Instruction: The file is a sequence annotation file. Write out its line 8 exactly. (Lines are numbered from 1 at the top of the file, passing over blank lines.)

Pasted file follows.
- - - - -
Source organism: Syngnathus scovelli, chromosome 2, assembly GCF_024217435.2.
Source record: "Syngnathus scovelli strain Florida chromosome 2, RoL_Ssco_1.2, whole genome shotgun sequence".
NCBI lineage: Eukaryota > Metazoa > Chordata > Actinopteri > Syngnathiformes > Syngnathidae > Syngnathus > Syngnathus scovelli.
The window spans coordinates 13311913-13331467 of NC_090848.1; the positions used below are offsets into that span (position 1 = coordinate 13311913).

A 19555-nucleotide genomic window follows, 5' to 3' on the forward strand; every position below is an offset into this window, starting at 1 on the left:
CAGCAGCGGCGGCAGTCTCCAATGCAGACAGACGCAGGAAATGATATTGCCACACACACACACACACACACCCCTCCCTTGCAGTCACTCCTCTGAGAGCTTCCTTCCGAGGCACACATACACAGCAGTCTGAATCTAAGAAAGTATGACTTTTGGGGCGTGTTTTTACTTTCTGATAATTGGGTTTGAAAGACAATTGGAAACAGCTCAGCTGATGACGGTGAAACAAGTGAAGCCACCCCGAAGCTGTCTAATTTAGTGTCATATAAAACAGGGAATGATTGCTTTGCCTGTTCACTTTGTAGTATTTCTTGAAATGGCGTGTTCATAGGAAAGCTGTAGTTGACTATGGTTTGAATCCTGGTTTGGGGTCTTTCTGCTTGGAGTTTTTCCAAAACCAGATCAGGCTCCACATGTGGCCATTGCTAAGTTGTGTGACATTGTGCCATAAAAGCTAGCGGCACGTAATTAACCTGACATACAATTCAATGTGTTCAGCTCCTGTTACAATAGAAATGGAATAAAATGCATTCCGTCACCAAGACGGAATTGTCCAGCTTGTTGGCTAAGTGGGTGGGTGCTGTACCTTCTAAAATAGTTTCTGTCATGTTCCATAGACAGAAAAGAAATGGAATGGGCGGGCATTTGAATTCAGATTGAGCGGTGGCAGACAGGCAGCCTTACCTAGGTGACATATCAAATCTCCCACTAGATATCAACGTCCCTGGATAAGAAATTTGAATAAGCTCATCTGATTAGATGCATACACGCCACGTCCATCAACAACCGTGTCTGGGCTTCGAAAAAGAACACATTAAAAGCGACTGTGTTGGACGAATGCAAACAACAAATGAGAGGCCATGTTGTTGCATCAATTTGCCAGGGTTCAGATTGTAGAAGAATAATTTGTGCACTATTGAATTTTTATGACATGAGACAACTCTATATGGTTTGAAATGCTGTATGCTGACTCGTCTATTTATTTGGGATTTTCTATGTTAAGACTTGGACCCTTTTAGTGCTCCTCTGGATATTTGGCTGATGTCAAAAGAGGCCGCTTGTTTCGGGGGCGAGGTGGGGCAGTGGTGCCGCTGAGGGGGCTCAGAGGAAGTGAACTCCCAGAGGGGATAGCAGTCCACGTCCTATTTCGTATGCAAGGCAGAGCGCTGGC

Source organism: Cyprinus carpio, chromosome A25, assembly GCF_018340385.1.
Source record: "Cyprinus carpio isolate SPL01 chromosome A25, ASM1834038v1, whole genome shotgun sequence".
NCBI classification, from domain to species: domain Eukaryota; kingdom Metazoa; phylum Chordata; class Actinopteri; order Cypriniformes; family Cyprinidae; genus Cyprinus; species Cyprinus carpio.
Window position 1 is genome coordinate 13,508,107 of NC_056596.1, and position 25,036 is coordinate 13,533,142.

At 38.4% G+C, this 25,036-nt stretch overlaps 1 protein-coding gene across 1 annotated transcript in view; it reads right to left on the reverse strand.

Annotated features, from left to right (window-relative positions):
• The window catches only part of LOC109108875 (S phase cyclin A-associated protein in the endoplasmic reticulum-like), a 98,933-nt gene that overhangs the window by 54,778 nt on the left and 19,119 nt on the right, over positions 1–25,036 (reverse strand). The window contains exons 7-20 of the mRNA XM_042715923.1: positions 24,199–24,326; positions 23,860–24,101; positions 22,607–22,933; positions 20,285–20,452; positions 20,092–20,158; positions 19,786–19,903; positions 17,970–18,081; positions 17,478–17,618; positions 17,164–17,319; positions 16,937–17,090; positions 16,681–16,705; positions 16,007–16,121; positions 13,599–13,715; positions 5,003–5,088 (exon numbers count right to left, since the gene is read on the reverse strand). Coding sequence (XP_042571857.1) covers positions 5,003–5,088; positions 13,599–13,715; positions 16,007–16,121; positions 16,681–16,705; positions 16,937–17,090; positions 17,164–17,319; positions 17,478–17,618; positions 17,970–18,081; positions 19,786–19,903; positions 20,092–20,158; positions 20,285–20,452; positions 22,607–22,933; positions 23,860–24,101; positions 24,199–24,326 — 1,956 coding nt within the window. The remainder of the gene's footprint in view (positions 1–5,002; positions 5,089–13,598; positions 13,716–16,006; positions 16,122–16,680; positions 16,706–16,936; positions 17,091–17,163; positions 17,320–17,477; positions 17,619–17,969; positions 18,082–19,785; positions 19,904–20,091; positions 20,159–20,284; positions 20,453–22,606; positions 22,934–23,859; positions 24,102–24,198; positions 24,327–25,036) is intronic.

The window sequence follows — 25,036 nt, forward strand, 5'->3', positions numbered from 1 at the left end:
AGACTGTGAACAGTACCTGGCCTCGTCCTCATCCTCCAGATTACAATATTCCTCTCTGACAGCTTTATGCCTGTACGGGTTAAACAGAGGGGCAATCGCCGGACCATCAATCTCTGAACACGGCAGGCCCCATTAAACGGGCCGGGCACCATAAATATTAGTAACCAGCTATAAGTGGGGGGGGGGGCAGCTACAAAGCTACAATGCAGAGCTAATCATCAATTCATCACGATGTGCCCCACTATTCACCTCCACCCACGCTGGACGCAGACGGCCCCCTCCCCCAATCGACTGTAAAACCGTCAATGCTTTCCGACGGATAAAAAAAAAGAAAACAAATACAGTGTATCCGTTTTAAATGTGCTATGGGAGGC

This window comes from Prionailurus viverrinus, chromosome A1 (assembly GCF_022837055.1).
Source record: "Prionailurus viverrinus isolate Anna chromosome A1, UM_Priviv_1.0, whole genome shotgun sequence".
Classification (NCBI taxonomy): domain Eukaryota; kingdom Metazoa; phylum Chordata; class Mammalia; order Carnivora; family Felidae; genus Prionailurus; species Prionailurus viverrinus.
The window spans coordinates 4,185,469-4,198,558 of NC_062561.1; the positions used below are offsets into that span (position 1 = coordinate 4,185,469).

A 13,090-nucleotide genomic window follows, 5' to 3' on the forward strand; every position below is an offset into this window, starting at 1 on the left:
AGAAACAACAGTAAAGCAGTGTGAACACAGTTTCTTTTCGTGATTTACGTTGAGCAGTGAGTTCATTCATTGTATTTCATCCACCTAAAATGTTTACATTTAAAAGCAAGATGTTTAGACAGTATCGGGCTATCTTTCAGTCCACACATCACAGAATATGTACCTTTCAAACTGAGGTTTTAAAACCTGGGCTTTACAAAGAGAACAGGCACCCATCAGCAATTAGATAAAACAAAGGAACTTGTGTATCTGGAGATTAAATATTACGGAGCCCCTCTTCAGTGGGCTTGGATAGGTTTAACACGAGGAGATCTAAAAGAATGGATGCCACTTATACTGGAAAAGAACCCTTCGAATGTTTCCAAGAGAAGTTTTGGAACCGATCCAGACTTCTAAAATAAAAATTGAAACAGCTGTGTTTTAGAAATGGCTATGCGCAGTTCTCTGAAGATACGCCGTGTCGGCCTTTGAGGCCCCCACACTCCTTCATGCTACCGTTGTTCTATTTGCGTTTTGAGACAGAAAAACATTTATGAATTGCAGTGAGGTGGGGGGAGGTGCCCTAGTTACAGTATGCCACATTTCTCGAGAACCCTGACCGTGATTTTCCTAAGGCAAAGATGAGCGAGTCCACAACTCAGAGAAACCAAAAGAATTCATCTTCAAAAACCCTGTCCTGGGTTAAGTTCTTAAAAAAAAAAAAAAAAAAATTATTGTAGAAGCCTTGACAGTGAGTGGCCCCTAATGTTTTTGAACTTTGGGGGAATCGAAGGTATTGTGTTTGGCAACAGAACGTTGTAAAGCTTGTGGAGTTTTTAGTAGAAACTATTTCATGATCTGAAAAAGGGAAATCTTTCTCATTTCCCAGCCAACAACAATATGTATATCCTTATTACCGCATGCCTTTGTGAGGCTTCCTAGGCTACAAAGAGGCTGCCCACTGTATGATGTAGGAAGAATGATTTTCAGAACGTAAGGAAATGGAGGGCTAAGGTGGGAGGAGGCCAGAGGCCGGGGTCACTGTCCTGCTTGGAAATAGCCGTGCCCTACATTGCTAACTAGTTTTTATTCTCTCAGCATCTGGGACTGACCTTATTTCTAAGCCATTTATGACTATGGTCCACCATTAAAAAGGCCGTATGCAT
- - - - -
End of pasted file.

Source record: "Cyprinus carpio isolate SPL01 chromosome A25, ASM1834038v1, whole genome shotgun sequence".